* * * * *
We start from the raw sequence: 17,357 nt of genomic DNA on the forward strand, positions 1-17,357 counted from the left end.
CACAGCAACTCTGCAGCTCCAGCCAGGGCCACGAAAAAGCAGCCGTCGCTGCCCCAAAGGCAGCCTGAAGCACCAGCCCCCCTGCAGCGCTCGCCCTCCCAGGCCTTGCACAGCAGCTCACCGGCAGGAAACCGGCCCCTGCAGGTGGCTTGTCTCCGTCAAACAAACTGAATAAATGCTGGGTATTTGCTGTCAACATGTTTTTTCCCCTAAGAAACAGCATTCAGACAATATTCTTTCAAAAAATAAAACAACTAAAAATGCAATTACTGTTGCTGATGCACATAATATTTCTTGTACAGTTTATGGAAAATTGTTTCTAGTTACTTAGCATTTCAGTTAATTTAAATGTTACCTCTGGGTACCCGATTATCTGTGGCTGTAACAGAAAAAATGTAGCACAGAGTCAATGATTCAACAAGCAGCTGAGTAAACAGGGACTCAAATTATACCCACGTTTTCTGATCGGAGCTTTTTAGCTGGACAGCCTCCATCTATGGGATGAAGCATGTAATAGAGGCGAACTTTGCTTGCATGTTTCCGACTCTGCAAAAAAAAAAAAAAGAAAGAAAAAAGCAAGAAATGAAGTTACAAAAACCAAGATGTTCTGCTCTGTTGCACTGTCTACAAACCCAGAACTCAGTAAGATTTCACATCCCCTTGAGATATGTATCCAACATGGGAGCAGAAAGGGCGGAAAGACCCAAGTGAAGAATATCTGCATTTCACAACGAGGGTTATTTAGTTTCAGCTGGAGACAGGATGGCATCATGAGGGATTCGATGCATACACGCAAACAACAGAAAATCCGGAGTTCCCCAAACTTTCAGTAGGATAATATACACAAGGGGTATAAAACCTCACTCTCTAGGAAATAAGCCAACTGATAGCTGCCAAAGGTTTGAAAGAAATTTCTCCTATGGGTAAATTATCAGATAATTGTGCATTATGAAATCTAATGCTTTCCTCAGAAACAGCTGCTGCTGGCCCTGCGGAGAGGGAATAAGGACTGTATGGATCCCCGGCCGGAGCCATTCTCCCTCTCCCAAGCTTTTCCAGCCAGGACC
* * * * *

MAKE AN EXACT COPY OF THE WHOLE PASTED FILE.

We start from the raw sequence: 17,357 nt of genomic DNA on the forward strand, positions 1-17,357 counted from the left end.
CACAGCAACTCTGCAGCTCCAGCCAGGGCCACGAAAAAGCAGCCGTCGCTGCCCCAAAGGCAGCCTGAAGCACCAGCCCCCCTGCAGCGCTCGCCCTCCCAGGCCTTGCACAGCAGCTCACCGGCAGGAAACCGGCCCCTGCAGGTGGCTTGTCTCCGTCAAACAAACTGAATAAATGCTGGGTATTTGCTGTCAACATGTTTTTTCCCCTAAGAAACAGCATTCAGACAATATTCTTTCAAAAAATAAAACAACTAAAAATGCAATTACTGTTGCTGATGCACATAATATTTCTTGTACAGTTTATGGAAAATTGTTTCTAGTTACTTAGCATTTCAGTTAATTTAAATGTTACCTCTGGGTACCCGATTATCTGTGGCTGTAACAGAAAAAATGTAGCACAGAGTCAATGATTCAACAAGCAGCTGAGTAAACAGGGACTCAAATTATACCCACGTTTTCTGATCGGAGCTTTTTAGCTGGACAGCCTCCATCTATGGGATGAAGCATGTAATAGAGGCGAACTTTGCTTGCATGTTTCCGACTCTGCAAAAAAAAAAAAAAGAAAGAAAAAAGCAAGAAATGAAGTTACAAAAACCAAGATGTTCTGCTCTGTTGCACTGTCTACAAACCCAGAACTCAGTAAGATTTCACATCCCCTTGAGATATGTATCCAACATGGGAGCAGAAAGGGCGGAAAGACCCAAGTGAAGAATATCTGCATTTCACAACGAGGGTTATTTAGTTTCAGCTGGAGACAGGATGGCATCATGAGGGATTCGATGCATACACGCAAACAACAGAAAATCCGGAGTTCCCCAAACTTTCAGTAGGATAATATACACAAGGGGTATAAAACCTCACTCTCTAGGAAATAAGCCAACTGATAGCTGCCAAAGGTTTGAAAGAAATTTCTCCTATGGGTAAATTATCAGATAATTGTGCATTATGAAATCTAATGCTTTCCTCAGAAACAGCTGCTGCTGGCCCTGCGGAGAGGGAATAAGGACTGTATGGATCCCCGGCCGGAGCCATTCTCCCTCTCCCAAGCTTTTCCAGCCAGGACC